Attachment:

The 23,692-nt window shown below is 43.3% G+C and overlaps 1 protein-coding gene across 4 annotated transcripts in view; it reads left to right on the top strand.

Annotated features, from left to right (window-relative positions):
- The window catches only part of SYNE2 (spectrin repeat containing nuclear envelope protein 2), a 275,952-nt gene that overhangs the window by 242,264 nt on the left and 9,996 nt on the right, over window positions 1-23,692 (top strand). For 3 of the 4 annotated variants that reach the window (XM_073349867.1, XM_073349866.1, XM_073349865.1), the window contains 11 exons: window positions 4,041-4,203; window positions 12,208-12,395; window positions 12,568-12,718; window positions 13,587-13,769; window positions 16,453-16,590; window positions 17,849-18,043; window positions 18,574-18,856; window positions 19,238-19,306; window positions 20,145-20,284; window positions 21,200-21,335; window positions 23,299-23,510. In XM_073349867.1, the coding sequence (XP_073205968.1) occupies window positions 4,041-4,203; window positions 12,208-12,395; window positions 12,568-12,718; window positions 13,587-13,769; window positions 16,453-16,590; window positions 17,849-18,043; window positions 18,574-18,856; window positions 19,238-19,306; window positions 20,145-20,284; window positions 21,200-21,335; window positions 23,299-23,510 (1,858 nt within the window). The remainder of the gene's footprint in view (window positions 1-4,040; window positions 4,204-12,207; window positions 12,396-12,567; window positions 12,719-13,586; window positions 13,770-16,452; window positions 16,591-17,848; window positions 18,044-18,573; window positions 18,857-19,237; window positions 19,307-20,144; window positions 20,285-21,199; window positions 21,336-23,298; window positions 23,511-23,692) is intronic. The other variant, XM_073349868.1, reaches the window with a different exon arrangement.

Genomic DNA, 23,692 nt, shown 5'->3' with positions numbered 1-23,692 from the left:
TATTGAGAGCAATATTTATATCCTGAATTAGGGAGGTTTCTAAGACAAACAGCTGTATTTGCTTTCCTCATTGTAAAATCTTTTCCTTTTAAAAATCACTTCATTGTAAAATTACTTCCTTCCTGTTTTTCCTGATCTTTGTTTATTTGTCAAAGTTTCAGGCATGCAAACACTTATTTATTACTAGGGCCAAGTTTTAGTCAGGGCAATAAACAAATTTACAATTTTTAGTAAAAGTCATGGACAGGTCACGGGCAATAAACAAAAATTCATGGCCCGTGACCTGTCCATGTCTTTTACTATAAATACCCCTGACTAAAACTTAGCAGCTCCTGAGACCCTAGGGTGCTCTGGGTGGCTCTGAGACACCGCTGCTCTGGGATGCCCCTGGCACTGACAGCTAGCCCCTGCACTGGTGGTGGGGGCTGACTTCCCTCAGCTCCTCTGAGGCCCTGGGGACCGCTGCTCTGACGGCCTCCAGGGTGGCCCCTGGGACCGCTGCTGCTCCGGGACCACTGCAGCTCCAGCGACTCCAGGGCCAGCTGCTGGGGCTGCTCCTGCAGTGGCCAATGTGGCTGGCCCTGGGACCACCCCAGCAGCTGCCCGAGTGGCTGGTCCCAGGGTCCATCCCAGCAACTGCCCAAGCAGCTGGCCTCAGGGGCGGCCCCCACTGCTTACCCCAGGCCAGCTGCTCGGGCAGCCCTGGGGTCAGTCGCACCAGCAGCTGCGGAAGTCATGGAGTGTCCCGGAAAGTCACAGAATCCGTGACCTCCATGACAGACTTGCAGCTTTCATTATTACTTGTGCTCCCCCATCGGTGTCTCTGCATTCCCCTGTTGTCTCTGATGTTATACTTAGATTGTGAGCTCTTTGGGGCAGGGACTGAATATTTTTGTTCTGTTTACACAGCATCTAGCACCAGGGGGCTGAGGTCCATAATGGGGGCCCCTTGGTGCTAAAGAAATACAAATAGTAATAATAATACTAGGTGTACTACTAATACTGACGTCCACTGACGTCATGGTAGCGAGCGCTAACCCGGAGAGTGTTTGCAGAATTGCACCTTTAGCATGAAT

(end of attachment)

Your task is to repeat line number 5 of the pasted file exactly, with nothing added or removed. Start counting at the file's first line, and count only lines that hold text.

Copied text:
TATTGAGAGCAATATTTATATCCTGAATTAGGGAGGTTTCTAAGACAAACAGCTGTATTTGCTTTCCTCATTGTAAAATCTTTTCCTTTTAAAAATCACTTCATTGTAAAATTACTTCCTTCCTGTTTTTCCTGATCTTTGTTTATTTGTCAAAGTTTCAGGCATGCAAACACTTATTTATTACTAGGGCCAAGTTTTAGTCAGGGCAATAAACAAATTTACAATTTTTAGTAAAAGTCATGGACAGGTCACGGGCAATAAACAAAAATTCATGGCCCGTGACCTGTCCATGTCTTTTACTATAAATACCCCTGACTAAAACTTAGCAGCTCCTGAGACCCTAGGGTGCTCTGGGTGGCTCTGAGACACCGCTGCTCTGGGATGCCCCTGGCACTGACAGCTAGCCCCTGCACTGGTGGTGGGGGCTGACTTCCCTCAGCTCCTCTGAGGCCCTGGGGACCGCTGCTCTGACGGCCTCCAGGGTGGCCCCTGGGACCGCTGCTGCTCCGGGACCACTGCAGCTCCAGCGACTCCAGGGCCAGCTGCTGGGGCTGCTCCTGCAGTGGCCAATGTGGCTGGCCCTGGGACCACCCCAGCAGCTGCCCGAGTGGCTGGTCCCAGGGTCCATCCCAGCAACTGCCCAAGCAGCTGGCCTCAGGGGCGGCCCCCACTGCTTACCCCAGGCCAGCTGCTCGGGCAGCCCTGGGGTCAGTCGCACCAGCAGCTGCGGAAGTCATGGAGTGTCCCGGAAAGTCACAGAATCCGTGACCTCCATGACAGACTTGCAGCTTTCATTATTACTTGTGCTCCCCCATCGGTGTCTCTGCATTCCCCTGTTGTCTCTGATGTTATACTTAGATTGTGAGCTCTTTGGGGCAGGGACTGAATATTTTTGTTCTGTTTACACAGCATCTAGCACCAGGGGGCTGAGGTCCATAATGGGGGCCCCTTGGTGCTAAAGAAATACAAATAGTAATAATAATACTAGGTGTACTACTAATACTGACGTCCACTGACGTCATGGTAGCGAGCGCTAACCCGGAGAGTGTTTGCAGAATTGCACCTTTAGCATGAAT